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I think it's borderline universal that meetings can get out of hand and take even longer than necessary. Saw that Mayor Bloomberg is installing a count up clock to keep his meetings short. Seems like a good idea! With a time limit, priorities will be addressed over frivolous things.

I think I would ad two things to your "deadweight reduction" list.

1. Have a clear objective for the meeting. This should be a reason why each person MUST attend and something they can take away to make something about the business better. If a person is not getting something from the meeting that pushes the business forward, then they should not attend.

2. Assign post-meeting objectives to everyone in attendance. If you don't have some type of follow-up, then you probably didn't need t attend.

Make all meetings "stand-up". They get shorter when no one is allowed to sit down and get comfortable.

Drew - Clocks are good, especially with a timer. If you can't say what you have to say in under a minute BEEP! Organize your thoughts better.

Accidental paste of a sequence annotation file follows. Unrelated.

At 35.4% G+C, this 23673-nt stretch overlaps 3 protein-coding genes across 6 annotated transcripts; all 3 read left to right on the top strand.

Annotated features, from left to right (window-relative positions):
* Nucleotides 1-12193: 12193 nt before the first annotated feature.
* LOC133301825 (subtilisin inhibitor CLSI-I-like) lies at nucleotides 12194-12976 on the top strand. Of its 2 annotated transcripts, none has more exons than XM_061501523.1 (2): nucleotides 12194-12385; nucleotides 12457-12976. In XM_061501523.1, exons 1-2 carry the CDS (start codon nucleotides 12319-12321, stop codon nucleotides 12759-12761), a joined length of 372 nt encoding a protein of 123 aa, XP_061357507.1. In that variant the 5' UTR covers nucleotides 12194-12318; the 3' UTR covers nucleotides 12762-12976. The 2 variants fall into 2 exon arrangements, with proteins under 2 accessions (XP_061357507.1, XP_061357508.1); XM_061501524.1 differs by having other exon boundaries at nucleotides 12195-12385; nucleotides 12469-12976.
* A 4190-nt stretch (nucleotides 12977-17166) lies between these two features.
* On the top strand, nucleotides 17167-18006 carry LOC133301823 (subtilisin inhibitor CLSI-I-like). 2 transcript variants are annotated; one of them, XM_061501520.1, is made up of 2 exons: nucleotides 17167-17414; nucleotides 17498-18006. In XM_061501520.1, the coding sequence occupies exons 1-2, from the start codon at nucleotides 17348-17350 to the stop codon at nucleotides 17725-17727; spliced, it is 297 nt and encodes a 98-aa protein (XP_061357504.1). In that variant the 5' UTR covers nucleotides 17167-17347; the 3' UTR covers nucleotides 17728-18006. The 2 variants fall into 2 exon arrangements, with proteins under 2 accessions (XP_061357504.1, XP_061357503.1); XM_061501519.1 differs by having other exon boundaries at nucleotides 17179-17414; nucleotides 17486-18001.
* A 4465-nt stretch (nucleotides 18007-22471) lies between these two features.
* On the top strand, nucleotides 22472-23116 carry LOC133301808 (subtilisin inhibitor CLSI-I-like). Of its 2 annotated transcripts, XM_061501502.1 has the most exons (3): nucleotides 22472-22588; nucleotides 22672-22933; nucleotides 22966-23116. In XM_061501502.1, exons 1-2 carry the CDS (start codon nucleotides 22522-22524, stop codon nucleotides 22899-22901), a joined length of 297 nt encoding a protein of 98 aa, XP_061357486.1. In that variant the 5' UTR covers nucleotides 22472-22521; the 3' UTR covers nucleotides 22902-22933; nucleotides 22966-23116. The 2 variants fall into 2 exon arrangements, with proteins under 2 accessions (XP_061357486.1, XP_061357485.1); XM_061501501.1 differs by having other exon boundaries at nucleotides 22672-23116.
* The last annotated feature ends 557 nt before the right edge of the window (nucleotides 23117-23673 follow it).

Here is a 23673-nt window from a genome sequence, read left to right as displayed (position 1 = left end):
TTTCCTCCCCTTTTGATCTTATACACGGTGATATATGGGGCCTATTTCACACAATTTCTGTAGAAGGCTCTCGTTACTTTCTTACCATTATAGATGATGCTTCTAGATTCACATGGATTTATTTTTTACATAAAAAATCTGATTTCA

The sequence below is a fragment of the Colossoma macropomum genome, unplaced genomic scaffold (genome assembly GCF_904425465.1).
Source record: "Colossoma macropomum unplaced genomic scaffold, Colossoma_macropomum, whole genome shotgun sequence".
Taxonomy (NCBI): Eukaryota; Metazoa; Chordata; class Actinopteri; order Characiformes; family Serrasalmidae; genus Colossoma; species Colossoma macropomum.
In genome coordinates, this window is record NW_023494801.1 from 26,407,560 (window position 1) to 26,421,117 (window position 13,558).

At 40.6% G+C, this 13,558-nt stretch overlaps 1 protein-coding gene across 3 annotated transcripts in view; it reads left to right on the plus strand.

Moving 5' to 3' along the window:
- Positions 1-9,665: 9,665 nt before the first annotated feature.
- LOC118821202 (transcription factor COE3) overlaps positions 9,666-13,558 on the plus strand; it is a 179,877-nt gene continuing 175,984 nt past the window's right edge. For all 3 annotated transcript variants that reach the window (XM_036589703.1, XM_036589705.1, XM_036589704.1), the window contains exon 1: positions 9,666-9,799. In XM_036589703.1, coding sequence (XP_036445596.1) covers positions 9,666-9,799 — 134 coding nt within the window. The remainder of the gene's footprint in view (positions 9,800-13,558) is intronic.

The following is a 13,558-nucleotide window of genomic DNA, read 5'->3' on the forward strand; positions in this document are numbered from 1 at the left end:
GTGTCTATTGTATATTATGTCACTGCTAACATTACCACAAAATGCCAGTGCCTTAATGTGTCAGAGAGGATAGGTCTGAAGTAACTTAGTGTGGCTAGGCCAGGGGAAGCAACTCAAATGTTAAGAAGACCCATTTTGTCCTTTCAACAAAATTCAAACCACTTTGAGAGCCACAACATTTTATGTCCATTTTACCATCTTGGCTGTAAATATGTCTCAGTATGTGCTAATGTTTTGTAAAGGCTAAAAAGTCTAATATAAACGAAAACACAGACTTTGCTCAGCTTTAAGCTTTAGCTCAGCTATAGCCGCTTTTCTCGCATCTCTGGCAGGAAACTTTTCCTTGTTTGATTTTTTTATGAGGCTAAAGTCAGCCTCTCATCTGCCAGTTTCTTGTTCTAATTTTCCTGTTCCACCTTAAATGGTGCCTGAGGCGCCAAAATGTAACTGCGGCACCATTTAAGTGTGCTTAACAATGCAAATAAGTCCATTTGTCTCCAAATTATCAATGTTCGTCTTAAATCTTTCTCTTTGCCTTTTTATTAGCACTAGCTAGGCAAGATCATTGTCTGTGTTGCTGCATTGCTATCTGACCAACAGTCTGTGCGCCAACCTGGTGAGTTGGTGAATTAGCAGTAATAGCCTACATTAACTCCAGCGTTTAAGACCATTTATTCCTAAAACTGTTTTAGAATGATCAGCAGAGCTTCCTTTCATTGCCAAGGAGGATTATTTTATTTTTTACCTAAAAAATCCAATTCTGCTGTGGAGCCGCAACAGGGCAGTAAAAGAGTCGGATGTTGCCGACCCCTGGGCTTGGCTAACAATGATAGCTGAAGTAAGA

Dan - Well, there are people you invite for permission, input or forgiveness, who don't necessarily leave with a to do. But in general I agree that if you aren't part of the work don't come for the donuts.

Jim - That would totally work. You are an organizational genius!

As part of my graduate school work last semester, I spent 75 hours following behind the Director of Nursing in our community hospital. I attended meeting upon meeting, with all of the nursing management team in attendance for most of them. Although the time spent was beneficial and enabled me to get the big picture on nursing management, I was amazed at the hours spent in meetings. The same faces, day after day, discussing the same subjects. Towards the end of the semester, in yet another meeting to discuss the results of the hospital's employee satisfaction survey, management learned that there was, in fact, quite a bit of employee dissatisfaction. As it turned out, the primary cause of dissatisfaction among employees was "my manager is rarely present in the workplace, and does not listen to me." Now granted I'm only the graduate student in a room full of managers receiving these results, but I thought to myself, I guess they're not in touch...they are in MEETINGS!! I couldn't help but think of the impact it would have on employees, in this particular case, nurses, if their direct managers were present on the unit, providing support and serving as a resource. If less time were spent in meetings, and more time was spent engaged with their employees day to day experiences, what a great experiment it would be.

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